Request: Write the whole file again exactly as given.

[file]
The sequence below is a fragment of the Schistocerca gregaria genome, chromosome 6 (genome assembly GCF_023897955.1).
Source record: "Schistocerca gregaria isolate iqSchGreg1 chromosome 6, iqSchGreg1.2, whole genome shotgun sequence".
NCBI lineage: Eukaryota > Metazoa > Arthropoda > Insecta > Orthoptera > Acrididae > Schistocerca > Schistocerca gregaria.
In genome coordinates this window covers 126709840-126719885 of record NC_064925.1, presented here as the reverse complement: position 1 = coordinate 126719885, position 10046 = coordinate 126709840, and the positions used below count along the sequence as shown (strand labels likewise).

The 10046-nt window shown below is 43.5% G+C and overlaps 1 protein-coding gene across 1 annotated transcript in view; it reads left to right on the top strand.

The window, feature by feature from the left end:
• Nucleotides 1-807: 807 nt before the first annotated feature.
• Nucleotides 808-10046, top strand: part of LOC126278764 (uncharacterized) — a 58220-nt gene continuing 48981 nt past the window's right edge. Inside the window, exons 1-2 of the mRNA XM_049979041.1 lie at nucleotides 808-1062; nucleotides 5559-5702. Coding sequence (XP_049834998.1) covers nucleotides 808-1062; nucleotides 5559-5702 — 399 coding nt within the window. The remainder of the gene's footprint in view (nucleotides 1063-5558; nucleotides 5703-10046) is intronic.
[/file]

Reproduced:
The sequence below is a fragment of the Schistocerca gregaria genome, chromosome 6 (genome assembly GCF_023897955.1).
Source record: "Schistocerca gregaria isolate iqSchGreg1 chromosome 6, iqSchGreg1.2, whole genome shotgun sequence".
NCBI lineage: Eukaryota > Metazoa > Arthropoda > Insecta > Orthoptera > Acrididae > Schistocerca > Schistocerca gregaria.
In genome coordinates this window covers 126709840-126719885 of record NC_064925.1, presented here as the reverse complement: position 1 = coordinate 126719885, position 10046 = coordinate 126709840, and the positions used below count along the sequence as shown (strand labels likewise).

The 10046-nt window shown below is 43.5% G+C and overlaps 1 protein-coding gene across 1 annotated transcript in view; it reads left to right on the top strand.

The window, feature by feature from the left end:
• Nucleotides 1-807: 807 nt before the first annotated feature.
• Nucleotides 808-10046, top strand: part of LOC126278764 (uncharacterized) — a 58220-nt gene continuing 48981 nt past the window's right edge. Inside the window, exons 1-2 of the mRNA XM_049979041.1 lie at nucleotides 808-1062; nucleotides 5559-5702. Coding sequence (XP_049834998.1) covers nucleotides 808-1062; nucleotides 5559-5702 — 399 coding nt within the window. The remainder of the gene's footprint in view (nucleotides 1063-5558; nucleotides 5703-10046) is intronic.